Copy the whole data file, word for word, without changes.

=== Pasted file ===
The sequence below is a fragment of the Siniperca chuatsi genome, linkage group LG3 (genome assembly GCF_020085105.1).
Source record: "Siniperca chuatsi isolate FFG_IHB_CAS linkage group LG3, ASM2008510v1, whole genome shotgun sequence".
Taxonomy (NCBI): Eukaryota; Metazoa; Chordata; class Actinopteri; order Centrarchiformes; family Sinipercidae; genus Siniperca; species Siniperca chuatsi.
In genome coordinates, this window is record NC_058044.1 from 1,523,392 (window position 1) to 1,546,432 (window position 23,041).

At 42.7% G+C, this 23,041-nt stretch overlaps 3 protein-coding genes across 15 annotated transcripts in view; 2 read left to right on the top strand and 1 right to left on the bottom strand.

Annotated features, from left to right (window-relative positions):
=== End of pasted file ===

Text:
The sequence below is a fragment of the Siniperca chuatsi genome, linkage group LG3 (genome assembly GCF_020085105.1).
Source record: "Siniperca chuatsi isolate FFG_IHB_CAS linkage group LG3, ASM2008510v1, whole genome shotgun sequence".
Taxonomy (NCBI): Eukaryota; Metazoa; Chordata; class Actinopteri; order Centrarchiformes; family Sinipercidae; genus Siniperca; species Siniperca chuatsi.
In genome coordinates, this window is record NC_058044.1 from 1,523,392 (window position 1) to 1,546,432 (window position 23,041).

At 42.7% G+C, this 23,041-nt stretch overlaps 3 protein-coding genes across 15 annotated transcripts in view; 2 read left to right on the top strand and 1 right to left on the bottom strand.

Annotated features, from left to right (window-relative positions):